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Hawaii, Maryland make moves on gay marriage

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HONOLULU -- Hawaii Democratic Gov. Neil Abercrombie signed same-sex civil unions into law Feb. 23, a week after the bill passed the state Legislature, calling it a "triumph for everyone."

Civil unions will be legal in the 50th state beginning Jan. 1, 2012. The law extends the same rights, benefits, protections and responsibilities of spouses in marriage to homosexual couples in a civil union.

The Hawaii Catholic Conference said it was disappointed with lawmakers' support for the measure and the governor's endorsement.

"Passage of this legislation is just a step toward the legalization of same-sex marriage," said the conference, the church's public policy arm, in a Feb. 23 statement.

"Marriage is what it is and always has been, no matter how this Legislature defines it; however, the public understanding of marriage will be negatively affected by passage of a law that ignores the natural fact that sexual complementarity is at the very core of marriage," it said. "The impact of this legislation on Catholic ministries remains an important and thus far unanswered concern."

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Meanwhile in Maryland, a committee of the House of Delegates opened a hearing about same-sex marriage Feb. 25; a vote by the full House was expected to follow quickly. The state Senate passed the measure Feb. 24, and Maryland Gov. Martin O'Malley has promised to sign it into law.

In a homily Feb. 13 at an archdiocesan Mass for World Marriage Day, Baltimore Archbishop Edwin F. O'Brien said the recognition of marriage as being between one man and one woman is not arbitrary.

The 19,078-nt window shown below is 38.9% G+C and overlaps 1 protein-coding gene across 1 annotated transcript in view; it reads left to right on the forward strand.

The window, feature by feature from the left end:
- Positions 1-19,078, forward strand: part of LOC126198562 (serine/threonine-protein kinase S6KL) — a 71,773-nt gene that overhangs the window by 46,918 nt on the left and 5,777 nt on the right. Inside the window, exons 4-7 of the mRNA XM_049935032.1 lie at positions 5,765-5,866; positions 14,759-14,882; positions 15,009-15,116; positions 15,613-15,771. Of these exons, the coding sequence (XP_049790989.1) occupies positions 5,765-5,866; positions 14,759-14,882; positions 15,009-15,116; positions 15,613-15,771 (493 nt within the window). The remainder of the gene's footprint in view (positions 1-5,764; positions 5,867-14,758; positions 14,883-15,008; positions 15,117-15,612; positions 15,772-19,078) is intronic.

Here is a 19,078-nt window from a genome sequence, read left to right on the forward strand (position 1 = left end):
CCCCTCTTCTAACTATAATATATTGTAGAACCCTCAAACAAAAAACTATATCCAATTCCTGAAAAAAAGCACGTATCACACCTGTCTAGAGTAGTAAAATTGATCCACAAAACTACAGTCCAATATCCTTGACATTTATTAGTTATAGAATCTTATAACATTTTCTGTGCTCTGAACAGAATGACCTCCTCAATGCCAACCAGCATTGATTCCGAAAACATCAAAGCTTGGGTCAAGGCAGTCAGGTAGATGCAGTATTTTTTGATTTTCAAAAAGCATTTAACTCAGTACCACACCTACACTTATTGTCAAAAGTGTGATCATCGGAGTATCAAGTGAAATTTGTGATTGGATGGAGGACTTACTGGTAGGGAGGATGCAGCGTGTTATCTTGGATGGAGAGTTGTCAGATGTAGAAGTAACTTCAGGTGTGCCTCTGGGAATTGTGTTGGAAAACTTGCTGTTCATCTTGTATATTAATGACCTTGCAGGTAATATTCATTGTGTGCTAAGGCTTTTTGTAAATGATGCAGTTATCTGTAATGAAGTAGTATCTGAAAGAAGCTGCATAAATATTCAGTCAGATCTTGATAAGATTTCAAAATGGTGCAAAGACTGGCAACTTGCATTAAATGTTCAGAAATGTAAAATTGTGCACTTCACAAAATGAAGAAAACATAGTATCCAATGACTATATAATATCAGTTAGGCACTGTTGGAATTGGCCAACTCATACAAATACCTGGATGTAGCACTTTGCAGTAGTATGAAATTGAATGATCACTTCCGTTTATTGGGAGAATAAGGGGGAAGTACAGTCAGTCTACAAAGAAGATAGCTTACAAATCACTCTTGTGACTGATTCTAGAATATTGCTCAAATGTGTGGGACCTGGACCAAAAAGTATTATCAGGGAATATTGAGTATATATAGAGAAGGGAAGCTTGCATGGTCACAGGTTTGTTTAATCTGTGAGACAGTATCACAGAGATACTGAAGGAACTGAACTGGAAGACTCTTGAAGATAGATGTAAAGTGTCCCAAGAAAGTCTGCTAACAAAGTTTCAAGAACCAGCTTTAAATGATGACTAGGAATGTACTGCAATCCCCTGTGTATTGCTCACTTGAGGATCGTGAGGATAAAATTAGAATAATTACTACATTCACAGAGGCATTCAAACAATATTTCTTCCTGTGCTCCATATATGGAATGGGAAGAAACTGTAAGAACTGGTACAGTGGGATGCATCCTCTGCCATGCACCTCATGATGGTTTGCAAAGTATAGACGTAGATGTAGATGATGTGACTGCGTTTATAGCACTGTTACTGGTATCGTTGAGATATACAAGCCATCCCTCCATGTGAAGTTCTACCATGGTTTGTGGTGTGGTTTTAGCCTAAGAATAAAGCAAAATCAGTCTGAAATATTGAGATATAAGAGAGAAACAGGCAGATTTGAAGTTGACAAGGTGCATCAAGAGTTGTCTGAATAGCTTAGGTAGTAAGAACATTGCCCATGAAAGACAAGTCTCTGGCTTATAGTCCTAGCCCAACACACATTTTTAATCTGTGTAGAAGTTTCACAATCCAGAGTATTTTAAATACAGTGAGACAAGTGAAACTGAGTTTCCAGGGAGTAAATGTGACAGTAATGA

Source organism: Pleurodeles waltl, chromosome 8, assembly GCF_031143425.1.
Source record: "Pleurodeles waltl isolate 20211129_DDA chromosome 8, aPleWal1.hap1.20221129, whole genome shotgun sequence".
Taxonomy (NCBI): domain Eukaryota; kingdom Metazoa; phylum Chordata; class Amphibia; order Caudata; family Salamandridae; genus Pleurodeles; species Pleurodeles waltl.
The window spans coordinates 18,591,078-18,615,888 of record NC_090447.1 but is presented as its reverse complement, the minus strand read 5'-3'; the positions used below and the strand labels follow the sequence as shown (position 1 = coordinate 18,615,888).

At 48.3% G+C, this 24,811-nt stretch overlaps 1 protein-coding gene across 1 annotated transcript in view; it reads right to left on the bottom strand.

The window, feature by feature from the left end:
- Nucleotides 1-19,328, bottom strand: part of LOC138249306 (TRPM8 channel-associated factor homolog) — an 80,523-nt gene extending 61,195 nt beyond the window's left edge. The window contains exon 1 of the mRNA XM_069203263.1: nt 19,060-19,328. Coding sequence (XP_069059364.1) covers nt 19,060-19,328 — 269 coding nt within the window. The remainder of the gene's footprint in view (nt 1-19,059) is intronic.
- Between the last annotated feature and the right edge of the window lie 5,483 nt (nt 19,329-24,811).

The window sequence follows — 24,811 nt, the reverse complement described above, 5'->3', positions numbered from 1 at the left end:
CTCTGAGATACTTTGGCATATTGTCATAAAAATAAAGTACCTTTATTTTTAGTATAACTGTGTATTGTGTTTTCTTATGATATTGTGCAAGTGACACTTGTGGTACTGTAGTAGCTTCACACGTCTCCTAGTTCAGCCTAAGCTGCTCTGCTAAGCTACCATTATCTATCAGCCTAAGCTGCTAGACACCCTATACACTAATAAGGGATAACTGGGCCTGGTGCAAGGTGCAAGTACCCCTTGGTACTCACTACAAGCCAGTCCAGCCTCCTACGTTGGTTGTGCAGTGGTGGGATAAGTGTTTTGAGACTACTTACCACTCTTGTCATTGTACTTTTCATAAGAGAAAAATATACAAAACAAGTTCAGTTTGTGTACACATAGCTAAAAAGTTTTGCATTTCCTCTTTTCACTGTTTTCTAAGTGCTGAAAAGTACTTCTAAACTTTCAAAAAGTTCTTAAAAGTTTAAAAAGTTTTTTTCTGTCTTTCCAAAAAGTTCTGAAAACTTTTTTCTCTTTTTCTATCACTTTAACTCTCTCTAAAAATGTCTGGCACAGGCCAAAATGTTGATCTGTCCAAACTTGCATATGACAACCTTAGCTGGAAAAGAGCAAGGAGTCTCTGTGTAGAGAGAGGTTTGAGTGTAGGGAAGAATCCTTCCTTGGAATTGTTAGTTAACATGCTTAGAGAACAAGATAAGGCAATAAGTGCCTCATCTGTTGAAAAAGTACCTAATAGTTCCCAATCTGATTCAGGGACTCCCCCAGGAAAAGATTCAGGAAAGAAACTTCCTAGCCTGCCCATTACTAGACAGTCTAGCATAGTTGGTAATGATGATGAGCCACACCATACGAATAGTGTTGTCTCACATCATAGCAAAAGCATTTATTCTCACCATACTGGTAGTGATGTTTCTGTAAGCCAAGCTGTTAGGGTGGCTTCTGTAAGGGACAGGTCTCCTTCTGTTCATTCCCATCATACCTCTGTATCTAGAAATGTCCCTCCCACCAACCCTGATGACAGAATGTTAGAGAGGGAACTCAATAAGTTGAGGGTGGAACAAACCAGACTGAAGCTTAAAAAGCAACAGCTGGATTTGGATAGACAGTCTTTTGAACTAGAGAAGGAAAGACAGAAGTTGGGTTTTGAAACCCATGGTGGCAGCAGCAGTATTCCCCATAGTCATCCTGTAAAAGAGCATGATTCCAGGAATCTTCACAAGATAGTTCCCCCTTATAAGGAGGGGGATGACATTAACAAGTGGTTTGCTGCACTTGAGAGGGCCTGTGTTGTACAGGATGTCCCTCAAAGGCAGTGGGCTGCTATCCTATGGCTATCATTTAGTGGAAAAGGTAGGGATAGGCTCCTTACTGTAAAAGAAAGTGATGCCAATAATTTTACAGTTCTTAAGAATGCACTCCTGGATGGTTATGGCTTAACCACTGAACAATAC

"This recognition, bestowed on marriage by societies throughout human history, originates in a simple biological fact," he said. "The union of one man and one woman is the only relationship capable of creating children and nurturing them together as father and mother."

In late January in Hawaii, Honolulu Bishop Larry Silva wrote to state senators urging them to vote against legalizing civil union, saying passage of the measure would have "detrimental effects."

The bishop described the legislation as discriminating against non-Western cultures, children and family members.

"Civil unions, while they may not be the exact equivalent of marriage, are so much like marriage that our acceptance of them will ultimately force us into accepting same-sex marriage," he wrote. "We should not be afraid to identify the desire of same-sex couples to enshrine these unions in law as a manufactured civil right and not a true civil right based upon our human dignity."

Abercrombie's signing the bill into law coincided with President Barack Obama's Feb. 23 order for his administration to stop defending a federal law banning same-sex marriages.

The Hawaii law follows years of court fights, protest rallies and debate on the subject.

Last summer, then-Gov. Linda Lingle vetoed a bill that would have established civil unions in Hawaii, saying she believed the legislation was "essentially (same-sex) marriage by another name." The Catholic conference and the Hawaii Family Forum praised her decision, saying it affirmed "the will of Hawaii citizens."

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